With empowerment comes the corollary of warning reversals. They also should be pre-scripted and as close to the activation point as possible.

The content of your messaging is critical as well. People want to know it is coming from a trusted source like your security department. Communication must also be directional. Tell people what actions to take based on the incident. Example: “Lockdown behind a secure door, close the windows or blinds, turn out the lights and stay quiet as possible” or “evacuate immediately to your designated muster site.”

One the messaging is designed you need to focus on diffusion. This is the process of propagating to your intended audience through various means. This may involve multiple technologies that you have integrated in such a way to avoid complexity and increase the effective speed of the message. The goal is to reach people at the time, and the place and the context of need. It also allows for hearing and vision impairments, cell phones that are not on or accessible, and noisy indoor or outdoor environments.

It is important to note diffusion can take place person to person as well. There is no one tool or channel that will reach enough people. According to Reid, we need to rely on the sum of the parts.

SPU has designed its security operations center around multiple modes of communication that includes social media, texting, voice, email, desktop computer alerts, and reader boards (digital signage).

As a result of their business process assessment, strategy, planning and design, the SPU team can activate all these modes through one push of a button.

However, fundamental to communication is the ability to hear, be heard and be understood. A message is not “one-and-done,” but a persistent learning tool throughout an incident.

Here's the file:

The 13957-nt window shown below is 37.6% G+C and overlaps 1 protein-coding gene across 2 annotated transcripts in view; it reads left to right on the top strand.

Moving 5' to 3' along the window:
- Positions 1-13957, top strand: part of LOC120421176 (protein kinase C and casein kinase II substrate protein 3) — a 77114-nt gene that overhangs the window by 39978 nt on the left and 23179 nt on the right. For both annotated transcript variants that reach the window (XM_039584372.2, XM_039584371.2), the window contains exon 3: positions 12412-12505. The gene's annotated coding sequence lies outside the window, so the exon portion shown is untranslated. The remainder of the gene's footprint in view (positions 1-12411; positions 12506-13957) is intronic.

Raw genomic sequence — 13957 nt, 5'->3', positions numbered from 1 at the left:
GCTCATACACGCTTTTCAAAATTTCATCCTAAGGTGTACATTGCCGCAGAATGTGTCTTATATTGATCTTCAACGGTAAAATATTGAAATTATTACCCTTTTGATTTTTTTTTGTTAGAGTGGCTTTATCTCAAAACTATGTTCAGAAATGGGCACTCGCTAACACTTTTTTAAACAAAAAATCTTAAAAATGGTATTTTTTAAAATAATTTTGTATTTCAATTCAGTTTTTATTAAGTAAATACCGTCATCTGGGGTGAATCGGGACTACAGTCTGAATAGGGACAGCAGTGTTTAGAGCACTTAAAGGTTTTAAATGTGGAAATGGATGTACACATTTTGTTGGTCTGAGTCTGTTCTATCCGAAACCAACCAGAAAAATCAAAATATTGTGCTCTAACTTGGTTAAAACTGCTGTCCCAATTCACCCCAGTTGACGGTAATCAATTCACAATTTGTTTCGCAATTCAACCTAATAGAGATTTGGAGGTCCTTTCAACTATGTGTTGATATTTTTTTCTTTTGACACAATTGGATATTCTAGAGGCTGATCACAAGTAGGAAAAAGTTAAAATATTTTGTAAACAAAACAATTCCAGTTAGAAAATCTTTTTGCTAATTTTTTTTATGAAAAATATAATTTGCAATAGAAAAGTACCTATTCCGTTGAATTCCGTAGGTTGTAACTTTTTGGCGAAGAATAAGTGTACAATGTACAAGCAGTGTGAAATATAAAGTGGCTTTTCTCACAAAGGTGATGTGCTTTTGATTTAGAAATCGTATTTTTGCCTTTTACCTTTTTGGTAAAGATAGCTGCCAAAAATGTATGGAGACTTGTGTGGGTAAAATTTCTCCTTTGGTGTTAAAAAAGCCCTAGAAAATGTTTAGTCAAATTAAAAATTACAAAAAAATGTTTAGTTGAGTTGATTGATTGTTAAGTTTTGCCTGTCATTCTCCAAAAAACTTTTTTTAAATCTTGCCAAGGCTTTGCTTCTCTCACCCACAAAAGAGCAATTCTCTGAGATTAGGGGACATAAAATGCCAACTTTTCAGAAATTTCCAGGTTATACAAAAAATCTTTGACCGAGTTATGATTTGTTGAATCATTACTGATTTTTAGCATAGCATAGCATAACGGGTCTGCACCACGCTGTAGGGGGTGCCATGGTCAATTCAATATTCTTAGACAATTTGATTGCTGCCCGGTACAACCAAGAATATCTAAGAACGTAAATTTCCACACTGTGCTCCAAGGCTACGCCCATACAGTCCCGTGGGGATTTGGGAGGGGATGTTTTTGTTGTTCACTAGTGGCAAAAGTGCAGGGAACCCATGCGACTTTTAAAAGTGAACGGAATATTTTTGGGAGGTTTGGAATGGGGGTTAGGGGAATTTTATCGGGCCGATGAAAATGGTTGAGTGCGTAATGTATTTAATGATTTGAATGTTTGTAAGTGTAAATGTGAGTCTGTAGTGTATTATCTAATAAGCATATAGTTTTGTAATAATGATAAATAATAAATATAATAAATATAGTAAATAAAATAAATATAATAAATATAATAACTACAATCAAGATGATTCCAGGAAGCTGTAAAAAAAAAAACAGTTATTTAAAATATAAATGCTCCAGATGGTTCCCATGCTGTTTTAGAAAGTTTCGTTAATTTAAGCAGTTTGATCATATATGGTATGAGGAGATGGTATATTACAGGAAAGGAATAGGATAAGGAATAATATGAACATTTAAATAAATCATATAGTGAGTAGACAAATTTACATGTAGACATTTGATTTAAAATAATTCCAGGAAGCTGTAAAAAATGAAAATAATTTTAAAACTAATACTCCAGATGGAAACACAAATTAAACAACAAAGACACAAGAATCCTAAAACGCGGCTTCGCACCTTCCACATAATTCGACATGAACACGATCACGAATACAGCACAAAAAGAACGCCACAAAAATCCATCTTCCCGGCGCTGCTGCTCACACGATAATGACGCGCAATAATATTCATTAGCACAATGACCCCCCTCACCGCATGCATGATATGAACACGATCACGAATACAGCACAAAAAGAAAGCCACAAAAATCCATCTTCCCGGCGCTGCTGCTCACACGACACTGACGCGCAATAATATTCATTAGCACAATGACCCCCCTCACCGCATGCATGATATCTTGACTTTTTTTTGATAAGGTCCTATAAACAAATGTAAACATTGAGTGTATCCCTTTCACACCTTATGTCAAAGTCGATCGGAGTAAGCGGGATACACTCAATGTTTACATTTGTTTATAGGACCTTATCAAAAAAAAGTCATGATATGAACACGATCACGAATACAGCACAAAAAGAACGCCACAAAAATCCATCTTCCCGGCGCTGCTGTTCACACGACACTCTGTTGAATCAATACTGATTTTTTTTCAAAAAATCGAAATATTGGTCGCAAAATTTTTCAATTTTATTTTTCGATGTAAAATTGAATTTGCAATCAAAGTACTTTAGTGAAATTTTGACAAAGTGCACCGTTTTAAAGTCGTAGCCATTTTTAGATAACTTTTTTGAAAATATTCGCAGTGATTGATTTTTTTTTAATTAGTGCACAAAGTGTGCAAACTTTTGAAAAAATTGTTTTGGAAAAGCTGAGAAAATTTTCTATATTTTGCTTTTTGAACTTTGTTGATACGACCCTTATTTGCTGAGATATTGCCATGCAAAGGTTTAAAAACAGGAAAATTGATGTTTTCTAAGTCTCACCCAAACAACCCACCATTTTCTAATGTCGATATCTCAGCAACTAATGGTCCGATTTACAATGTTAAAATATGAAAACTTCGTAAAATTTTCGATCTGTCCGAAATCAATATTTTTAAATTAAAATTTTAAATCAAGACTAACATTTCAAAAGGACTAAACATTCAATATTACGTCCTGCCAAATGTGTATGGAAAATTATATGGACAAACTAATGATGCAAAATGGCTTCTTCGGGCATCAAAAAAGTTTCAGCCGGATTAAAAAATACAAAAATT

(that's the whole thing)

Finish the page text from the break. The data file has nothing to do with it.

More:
“Repetition decreases response time and increases compliance to counteract milling,” Reid said. “Initial alert messages are followed by updates that inform individuals affected by the emergency. Your community is reassured through these updates creating a layer of trust for the future.”

Leading innovation and change require a knowledge of how trusted campus communities are developed. To Reid, preparing your campus involves creating relationships. Training sessions and drills create a muscle memory. Campuses should be constantly tweaking the processes based on community feedback.

At the end of the day, creating an intelligent campus relies on the application of advanced communication between a security organization and a campus community. Emergencies may surprise a campus, but the response should be based on a well-disciplined and highly leveraged security program that relies on people across the campus, performing roles in a process using a highly integrated technology architecture.

This article originally appeared in the July/August 2019 issue of Campus Security Today.